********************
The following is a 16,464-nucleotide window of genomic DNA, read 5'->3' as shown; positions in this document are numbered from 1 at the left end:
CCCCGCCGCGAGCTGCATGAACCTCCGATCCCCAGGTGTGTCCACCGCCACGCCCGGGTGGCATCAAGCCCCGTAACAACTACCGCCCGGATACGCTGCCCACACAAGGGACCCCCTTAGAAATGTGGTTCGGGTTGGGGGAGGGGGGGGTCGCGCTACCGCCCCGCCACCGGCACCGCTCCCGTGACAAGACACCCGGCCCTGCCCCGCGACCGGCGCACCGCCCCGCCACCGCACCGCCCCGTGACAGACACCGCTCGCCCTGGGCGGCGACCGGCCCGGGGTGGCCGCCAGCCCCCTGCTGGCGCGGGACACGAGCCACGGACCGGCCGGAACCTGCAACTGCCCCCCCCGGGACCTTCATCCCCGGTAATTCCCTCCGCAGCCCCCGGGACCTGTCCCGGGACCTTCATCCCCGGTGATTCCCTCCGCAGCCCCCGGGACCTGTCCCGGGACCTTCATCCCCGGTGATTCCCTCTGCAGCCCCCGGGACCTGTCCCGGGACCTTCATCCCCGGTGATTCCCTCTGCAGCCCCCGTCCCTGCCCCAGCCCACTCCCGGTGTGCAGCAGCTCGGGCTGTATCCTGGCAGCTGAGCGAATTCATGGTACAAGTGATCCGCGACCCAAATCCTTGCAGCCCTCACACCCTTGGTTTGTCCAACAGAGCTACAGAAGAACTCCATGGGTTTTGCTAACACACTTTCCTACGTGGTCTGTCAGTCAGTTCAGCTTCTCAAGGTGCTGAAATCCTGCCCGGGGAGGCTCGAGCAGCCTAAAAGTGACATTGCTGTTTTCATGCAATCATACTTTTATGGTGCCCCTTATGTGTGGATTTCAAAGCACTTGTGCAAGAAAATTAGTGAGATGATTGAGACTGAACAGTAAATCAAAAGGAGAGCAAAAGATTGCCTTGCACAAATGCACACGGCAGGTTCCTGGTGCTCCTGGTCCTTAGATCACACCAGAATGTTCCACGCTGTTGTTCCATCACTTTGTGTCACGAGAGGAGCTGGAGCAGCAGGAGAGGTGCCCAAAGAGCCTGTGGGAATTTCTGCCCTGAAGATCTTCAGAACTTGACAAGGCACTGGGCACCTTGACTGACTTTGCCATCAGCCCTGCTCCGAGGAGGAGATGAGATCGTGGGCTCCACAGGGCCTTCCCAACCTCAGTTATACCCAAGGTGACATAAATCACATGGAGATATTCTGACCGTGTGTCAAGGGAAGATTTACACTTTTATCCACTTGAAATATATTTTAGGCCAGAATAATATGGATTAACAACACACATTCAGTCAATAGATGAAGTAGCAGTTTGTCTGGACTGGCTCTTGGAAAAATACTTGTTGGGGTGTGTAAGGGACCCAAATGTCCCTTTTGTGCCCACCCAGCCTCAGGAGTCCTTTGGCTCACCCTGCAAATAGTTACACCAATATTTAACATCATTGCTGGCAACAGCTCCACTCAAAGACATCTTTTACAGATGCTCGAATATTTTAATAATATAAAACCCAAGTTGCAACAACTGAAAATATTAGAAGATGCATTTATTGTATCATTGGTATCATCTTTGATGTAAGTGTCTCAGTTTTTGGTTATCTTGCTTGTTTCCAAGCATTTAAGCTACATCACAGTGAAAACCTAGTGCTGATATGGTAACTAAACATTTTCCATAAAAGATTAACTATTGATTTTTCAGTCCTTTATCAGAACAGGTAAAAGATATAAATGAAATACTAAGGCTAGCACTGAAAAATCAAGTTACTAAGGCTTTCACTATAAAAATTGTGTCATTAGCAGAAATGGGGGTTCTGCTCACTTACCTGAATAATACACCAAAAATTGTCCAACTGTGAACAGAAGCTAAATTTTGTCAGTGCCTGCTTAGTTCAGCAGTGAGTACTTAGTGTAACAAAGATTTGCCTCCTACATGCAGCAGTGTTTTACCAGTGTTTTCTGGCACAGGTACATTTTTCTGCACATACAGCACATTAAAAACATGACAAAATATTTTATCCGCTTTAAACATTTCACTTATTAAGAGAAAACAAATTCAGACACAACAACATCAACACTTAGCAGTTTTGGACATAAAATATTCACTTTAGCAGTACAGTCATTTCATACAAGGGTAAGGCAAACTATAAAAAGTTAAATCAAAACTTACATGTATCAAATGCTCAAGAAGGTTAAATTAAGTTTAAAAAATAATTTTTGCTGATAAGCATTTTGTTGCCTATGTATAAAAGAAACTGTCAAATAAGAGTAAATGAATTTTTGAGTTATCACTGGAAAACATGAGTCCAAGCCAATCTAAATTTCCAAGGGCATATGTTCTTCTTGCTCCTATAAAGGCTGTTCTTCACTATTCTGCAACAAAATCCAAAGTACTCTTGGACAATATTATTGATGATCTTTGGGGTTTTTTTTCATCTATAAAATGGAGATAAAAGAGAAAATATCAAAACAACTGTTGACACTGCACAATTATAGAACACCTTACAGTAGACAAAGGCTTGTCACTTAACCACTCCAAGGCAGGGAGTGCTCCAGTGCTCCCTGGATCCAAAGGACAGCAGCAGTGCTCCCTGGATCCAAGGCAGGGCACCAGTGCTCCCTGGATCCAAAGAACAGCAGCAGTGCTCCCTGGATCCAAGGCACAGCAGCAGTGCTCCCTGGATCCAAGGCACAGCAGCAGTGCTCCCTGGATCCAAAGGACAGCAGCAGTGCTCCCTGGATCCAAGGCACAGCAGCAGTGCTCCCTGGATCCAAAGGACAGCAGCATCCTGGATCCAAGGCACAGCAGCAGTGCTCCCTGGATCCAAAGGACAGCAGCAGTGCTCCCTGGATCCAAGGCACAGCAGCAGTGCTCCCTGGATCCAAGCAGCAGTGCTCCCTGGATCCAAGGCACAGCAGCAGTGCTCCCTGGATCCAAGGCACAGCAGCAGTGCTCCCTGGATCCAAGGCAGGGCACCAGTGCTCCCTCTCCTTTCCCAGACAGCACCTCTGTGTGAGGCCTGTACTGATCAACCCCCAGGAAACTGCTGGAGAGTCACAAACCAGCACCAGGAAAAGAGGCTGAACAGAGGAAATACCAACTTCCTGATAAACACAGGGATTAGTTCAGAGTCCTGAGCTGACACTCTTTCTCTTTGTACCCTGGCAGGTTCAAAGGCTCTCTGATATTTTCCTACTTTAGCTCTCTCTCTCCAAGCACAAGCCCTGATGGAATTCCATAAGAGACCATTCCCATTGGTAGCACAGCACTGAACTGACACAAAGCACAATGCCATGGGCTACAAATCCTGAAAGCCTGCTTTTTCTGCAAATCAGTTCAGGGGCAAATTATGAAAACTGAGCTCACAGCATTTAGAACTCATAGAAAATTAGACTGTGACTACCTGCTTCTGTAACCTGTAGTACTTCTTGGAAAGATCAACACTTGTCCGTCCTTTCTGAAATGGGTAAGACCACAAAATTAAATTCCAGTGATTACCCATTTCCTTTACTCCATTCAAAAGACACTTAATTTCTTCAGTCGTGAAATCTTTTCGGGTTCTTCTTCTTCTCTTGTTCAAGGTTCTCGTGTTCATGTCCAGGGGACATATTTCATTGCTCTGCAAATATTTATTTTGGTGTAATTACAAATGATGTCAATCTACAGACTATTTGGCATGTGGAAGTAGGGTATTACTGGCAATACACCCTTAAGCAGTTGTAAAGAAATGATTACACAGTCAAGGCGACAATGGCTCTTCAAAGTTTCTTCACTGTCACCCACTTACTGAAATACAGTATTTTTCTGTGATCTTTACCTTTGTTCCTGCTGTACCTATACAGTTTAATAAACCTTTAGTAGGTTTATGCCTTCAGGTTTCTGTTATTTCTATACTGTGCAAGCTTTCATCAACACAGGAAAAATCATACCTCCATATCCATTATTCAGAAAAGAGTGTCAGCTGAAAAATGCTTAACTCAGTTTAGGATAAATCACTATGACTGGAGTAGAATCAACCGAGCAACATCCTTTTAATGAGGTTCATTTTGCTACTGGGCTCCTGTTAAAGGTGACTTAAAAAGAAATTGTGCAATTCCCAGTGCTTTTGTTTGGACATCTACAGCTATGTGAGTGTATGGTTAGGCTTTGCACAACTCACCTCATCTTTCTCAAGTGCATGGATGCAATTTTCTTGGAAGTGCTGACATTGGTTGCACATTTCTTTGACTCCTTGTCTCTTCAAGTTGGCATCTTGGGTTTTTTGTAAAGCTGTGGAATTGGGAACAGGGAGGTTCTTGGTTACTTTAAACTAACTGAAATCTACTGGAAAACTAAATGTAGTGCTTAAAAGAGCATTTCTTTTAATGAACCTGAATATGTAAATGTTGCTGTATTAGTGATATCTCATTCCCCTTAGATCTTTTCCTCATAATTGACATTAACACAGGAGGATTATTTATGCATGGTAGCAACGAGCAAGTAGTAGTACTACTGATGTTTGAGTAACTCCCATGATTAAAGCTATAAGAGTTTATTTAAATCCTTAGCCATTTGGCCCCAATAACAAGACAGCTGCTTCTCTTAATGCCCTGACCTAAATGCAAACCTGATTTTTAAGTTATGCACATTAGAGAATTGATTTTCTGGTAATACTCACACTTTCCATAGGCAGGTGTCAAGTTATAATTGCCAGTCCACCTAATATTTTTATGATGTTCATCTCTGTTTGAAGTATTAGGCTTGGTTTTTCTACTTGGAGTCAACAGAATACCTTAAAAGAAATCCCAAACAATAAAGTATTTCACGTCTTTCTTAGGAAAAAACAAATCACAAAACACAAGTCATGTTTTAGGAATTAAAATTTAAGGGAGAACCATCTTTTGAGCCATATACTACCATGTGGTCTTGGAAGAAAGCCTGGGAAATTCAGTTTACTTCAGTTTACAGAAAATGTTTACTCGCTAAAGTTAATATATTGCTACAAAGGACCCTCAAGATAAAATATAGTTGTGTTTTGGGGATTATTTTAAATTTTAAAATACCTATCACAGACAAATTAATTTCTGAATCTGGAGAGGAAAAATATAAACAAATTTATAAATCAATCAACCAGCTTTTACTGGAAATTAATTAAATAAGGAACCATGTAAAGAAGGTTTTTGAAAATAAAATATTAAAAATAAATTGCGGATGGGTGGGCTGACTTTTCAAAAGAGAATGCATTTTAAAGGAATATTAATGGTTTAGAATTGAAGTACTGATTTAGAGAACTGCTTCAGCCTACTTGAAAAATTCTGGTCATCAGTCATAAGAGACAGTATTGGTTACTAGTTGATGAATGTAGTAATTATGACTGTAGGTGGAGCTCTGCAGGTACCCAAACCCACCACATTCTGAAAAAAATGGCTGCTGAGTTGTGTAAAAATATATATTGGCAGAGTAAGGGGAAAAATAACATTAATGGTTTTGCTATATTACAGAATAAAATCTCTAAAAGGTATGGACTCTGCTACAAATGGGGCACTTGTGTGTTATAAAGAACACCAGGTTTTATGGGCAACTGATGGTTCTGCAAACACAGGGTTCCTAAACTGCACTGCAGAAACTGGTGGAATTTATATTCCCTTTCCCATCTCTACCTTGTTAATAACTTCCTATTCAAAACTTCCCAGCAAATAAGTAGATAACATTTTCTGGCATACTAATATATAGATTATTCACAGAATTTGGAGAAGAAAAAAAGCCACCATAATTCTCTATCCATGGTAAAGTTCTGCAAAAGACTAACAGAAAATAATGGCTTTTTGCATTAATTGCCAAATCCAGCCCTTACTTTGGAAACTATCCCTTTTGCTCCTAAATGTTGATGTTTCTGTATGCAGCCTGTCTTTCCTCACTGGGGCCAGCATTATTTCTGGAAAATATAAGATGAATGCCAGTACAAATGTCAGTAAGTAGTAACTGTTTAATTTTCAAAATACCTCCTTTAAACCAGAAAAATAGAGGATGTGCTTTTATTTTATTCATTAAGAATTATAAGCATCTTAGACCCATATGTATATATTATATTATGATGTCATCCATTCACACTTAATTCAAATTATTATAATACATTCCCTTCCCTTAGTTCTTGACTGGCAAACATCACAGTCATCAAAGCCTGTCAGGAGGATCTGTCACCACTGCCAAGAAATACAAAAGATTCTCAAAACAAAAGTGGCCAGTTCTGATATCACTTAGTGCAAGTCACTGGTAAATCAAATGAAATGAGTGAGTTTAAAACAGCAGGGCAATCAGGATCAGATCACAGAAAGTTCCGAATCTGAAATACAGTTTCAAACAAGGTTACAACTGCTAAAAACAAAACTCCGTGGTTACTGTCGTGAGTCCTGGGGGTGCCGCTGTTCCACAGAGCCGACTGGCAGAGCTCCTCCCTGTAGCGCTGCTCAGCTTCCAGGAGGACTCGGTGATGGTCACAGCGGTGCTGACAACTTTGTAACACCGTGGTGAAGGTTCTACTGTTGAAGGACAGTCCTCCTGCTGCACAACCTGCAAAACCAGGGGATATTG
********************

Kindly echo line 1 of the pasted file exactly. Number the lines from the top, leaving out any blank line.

The following is a 16,464-nucleotide window of genomic DNA, read 5'->3' as shown; positions in this document are numbered from 1 at the left end: